Vikki Vargas, Lori Bentley
In Seal Beach, crews have sand berms and water pumps ready as a swell generated by two storms is expected to bring high surf through Saturday. Vikki Vargas reports from Seal Beach for the NBC4 News at 5 p.m. on Nov. 28, 2012.
In Seal Beach, resident Leonard Jordan knows the power of the Pacific. He saw it 30 years ago while staying in his ocean-front home.
"It pushed everything down. Swept right through the downstairs of the house," Jordan recalled. "Knocked down the front door and went up the stairs about halfway. So we all left, but that was the only time it was ever that bad."
Along the coast they are not taking chances as another storm settles in over Southern California. The sand berm that protects beach-front homes is now between 14 and 18 feet high.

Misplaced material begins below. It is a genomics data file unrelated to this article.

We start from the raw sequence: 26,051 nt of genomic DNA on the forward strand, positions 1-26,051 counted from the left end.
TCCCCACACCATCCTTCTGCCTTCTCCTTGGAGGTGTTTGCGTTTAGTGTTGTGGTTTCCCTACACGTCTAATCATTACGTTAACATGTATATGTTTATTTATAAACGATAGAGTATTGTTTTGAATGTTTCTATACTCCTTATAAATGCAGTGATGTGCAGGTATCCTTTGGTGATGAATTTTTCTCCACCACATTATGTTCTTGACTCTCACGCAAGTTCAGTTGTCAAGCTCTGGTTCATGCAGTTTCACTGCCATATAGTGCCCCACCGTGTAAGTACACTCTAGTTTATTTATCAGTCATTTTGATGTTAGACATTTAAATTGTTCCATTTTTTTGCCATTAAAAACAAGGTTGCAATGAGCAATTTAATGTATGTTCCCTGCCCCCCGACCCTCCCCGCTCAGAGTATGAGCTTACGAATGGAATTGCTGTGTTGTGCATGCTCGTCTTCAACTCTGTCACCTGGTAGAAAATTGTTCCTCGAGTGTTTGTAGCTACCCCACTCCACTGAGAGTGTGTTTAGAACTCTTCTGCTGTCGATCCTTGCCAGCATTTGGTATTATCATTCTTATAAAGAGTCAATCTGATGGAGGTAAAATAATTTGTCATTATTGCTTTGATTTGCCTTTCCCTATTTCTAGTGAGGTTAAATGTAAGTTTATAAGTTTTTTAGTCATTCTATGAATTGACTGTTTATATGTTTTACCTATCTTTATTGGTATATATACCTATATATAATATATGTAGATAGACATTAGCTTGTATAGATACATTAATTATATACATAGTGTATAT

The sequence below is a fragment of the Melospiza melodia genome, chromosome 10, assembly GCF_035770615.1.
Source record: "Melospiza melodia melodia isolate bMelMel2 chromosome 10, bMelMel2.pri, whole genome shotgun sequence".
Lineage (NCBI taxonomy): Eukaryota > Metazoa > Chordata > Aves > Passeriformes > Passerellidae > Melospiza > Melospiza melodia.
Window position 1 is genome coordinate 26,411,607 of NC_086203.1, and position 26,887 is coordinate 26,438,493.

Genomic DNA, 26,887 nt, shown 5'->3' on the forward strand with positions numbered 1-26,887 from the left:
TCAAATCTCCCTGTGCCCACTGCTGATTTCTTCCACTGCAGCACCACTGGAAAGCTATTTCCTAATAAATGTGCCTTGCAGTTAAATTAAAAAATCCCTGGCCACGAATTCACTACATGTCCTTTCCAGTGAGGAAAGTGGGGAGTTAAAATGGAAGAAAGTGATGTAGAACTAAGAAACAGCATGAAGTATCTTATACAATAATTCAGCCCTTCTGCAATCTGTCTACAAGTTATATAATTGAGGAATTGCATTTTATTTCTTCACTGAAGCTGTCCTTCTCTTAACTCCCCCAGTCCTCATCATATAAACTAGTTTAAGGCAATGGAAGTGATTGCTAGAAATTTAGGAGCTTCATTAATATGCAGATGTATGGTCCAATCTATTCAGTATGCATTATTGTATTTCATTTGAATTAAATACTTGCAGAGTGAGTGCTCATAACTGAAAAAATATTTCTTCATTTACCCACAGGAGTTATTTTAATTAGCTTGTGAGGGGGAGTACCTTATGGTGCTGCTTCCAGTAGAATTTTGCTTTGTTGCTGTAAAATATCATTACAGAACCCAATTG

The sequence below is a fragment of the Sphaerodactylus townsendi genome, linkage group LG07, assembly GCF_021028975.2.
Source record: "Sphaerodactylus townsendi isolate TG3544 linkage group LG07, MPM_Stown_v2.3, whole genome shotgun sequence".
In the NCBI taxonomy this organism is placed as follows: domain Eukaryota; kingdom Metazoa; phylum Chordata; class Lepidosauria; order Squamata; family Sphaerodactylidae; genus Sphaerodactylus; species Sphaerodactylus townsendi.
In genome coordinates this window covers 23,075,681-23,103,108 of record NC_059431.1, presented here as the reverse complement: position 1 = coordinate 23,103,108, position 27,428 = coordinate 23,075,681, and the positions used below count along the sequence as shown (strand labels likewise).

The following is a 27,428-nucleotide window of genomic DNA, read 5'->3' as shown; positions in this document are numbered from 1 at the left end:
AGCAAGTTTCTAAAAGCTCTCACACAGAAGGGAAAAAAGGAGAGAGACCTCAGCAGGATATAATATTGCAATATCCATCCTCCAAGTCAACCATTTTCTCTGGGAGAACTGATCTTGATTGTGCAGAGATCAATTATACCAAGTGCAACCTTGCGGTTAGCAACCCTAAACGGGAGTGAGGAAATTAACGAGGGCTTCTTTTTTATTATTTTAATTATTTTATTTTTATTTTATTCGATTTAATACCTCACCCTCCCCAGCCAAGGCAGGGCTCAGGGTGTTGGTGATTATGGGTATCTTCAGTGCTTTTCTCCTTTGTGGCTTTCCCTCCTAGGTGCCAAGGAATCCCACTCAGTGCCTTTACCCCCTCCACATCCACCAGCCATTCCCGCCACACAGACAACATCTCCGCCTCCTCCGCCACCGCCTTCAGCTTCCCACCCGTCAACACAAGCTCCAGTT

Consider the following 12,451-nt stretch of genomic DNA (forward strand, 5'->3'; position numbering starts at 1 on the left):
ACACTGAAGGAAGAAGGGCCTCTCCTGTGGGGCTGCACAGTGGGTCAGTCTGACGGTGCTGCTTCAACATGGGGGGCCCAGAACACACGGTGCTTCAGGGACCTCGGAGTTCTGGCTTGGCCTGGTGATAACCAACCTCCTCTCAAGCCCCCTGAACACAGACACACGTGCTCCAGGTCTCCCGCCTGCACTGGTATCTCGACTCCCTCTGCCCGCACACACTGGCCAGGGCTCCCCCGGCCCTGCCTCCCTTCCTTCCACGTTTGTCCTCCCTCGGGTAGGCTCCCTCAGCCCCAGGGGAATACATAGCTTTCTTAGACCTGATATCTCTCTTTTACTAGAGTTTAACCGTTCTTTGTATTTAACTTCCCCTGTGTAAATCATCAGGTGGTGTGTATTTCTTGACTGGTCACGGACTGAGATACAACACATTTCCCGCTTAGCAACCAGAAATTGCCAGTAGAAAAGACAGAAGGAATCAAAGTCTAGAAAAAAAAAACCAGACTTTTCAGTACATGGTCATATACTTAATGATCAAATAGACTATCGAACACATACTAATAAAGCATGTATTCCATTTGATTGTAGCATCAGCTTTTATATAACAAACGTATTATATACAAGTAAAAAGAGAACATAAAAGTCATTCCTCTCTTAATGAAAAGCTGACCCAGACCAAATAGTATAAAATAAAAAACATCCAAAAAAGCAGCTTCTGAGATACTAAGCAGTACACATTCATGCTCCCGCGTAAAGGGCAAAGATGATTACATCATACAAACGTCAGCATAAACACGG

"I would say there's some added security with it, but if it really gets a bad storm then it's going to come through anyway, and we're prepared for that," according to Jordan.
Throughout Seal Beach, sand bags are free for the taking. A swell generated by two storms is expected to bring high surf to the area through Saturday.
North of the pier the sand has a natural ebb and flow from the San Gabriel River. But on the south, 80,000 cubic yards were brought in to keep the erosion in check.
The measures are necessary because when it rains, city streets are prone to flooding. Officials said the roadways were designed to drain toward the ocean, but if there is too much water, emergency pumps must be brought in to push it back out.
Lifeguards hope this storm is not a trifecta.
"Big surf, a lot of rain, and high tides," said Chief Joe Bailey, Seal Beach lifeguard. "That's the recipe for disaster here in Seal Beach."